A History of Windows: The past of Microsoftâ€™s flagship OS
With the launch of Windows 10, Microsoft wants to take their popular OS to the next step. They are aiming to make the OS consistent on all platforms, including desktops, tablet, smartphones and Xbox. They have certainly come a long way, and it is hard to imagine Windows is 30 years old this year.
This leads us to the veritable lookback at where Windows has come from over these last 30 years. Windows 1.0
It is hard to think that we saw the first version of Windows on November 20th, 1985. It wasn‘t much to look at, as you can see in the pic above, but it was the start of a revolution in computer software.
It wasn‘t even a full-fledged OS at the time, but merely a 16-bit shell that ran on top of MS-DOS. It was still the Microsoft‘s first attempt and a graphical user interface, however. It was the first software from the Redmond company you could use with a mouse and keyboard, and even customise the colours throughout. It also saw the release of Steve Ballmer‘s ad that has gone viral in the internet age, which you can see below.
Only a couple of years later, in 1987, we saw the release of Microsoft‘s “˜refreshed‘ Windows platform. It wasn‘t actually very different from Windows 1.0, but streamlined the software to make it better, faster and more useful ““ what we would today call an iterative upgrade.
One interesting addition this time was the ability to change window sizes and have them overlap. Arguably, its biggest improvement was the ability to support VGA graphics. Windows 3.0 and 3.1
In 1990 Microsoft launched Windows 3, and followed that up in 1992 with Windows 3.1 ““ once again polishing the previous formula. Graphically and aesthetically speaking it was a massive upgrade for the operating system, and could be called the first successful version of Windows.
This version brought program and file managers, as well as the first time inclusions of the Windows classics Minesweeper and Solitaire. Windows 95
This was the version of Windows that took the entire world by storm. Microsoft had a massively expensive marketing strategy with Windows 95, which undoubtedly made it the most popular OS at the time.
The desktop as we know it today was born in this legendary version of Windows.
Microsoft even used the start from the new hit show Friends, Jennifer Aniston and Matthew Perry in the video guide below.
This is what we would call another iterative version of the operating system. Its most notable changes was the inclusion of the Quick Launch bar, as well as Internet Connection Sharing (ICS). It was also able to work with much better hardware, as well as a wider variety of hardware.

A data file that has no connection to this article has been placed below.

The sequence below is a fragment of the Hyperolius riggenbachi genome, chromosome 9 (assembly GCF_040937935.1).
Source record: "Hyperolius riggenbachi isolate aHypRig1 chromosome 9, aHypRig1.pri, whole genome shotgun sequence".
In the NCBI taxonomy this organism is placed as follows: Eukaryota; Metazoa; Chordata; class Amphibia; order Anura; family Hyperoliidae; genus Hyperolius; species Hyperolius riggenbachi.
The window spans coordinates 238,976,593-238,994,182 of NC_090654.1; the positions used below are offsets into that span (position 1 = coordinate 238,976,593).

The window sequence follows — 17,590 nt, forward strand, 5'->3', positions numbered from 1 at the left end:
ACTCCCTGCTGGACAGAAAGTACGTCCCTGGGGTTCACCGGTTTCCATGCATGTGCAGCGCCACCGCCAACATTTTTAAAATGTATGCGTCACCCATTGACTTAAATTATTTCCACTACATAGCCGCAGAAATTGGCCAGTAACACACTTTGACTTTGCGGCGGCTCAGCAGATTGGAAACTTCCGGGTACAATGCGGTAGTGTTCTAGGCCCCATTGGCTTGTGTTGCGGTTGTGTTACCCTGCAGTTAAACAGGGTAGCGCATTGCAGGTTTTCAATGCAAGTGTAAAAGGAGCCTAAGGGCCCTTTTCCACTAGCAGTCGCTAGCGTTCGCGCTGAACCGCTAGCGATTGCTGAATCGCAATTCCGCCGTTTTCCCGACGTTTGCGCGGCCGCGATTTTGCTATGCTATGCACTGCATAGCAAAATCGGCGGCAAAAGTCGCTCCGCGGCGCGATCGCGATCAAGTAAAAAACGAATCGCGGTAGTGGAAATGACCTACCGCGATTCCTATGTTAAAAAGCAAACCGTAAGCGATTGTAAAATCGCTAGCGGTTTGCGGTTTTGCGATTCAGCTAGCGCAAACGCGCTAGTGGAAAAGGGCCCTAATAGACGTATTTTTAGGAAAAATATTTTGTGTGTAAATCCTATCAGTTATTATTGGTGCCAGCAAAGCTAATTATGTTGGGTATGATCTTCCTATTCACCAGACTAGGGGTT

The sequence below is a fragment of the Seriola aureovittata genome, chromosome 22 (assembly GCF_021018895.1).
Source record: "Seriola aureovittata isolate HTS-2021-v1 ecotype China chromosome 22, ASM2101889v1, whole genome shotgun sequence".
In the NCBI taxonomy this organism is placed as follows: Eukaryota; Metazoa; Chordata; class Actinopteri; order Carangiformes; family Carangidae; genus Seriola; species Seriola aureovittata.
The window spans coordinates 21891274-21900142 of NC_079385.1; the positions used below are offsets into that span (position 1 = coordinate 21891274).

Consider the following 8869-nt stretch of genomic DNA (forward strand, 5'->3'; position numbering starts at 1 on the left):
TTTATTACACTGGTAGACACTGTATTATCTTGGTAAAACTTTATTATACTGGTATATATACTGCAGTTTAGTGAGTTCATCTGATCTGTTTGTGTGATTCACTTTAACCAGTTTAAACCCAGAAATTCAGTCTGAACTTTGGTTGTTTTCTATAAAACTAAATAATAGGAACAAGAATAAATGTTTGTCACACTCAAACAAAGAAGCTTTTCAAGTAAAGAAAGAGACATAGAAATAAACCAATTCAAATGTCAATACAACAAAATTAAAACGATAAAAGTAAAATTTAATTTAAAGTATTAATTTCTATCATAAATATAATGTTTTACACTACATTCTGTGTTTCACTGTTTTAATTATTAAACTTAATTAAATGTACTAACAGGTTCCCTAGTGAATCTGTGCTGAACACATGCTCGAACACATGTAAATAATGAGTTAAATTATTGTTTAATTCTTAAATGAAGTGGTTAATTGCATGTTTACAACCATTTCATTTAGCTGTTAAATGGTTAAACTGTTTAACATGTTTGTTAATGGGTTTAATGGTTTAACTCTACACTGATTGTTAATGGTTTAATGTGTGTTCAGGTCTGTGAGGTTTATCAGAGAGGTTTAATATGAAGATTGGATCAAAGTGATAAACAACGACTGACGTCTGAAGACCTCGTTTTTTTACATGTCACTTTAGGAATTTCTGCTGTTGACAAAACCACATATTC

Here is another old school advert for you to feast on.
The first version of Windows that was considered a failure, Windows ME (Millennium Edition) was widely regarded to be to be slow, very buggy and largely unstable. Users also could no longer access MS-DOS fully, which meant you couldn‘t run many programs and disk utilities that required full “œreal mode“ DOS.
Based on its business orientated Windows NT software suite, Windows XP saw Microsoft properly bring their OS to the 21st century. It was far more stable and secure than we saw with Windows ME, and the GUI was better thought-out and more user friendly.
As a result of the huge success of Windows XP, it took Microsoft another 5 years before releasing the next update of Windows, the much maligned Windows Vista.
The new software ushered in a new graphical user interface called Aero and promised improved security. Unfortunately, Vista was also critically panned, with people complaining about its new restrictive DRM technologies, and high system requirements. It was also incompatible with anything that came before Vista (most likely due to the long wait and high hardware requirements).
Most people saw Windows 7 as the OS that Windows Vista was supposed to be. It had a couple of UI improvements, but the more noticeable changes was better performance, less bugs more stable nature of the OS. It was very successful for Microsoft and is still widely used today.
After the success of Windows 7, Microsoft had to solve their problems regarding declining PC sales. Sure, they had broken into mobile before, but their vision was one software package to rule them all. What we got was Windows 8, an OS to be succinct across PC, tablets and phones. Unfortunately, everything didn‘t go down so well.
The new “œMetro“ UI didn‘t go down as planned among consumers, with Microsoft trying to make the entire interface more touch-friendly. The OS received mixed reviews, with some people saying it worked better on tablets than on traditional systems.
The newest version of Microsoft‘s OS launched last week, on 29 July 2015. The vision is to bring us the best of Windows 7 and Windows 8 all in one package. With new features like Cortana and Edge, extensive desktop interface refinements and Microsoft’s free upgrade offer, it is a definitive step in the right direction.
Stay tuned for our full review of Windows 10, coming soon.
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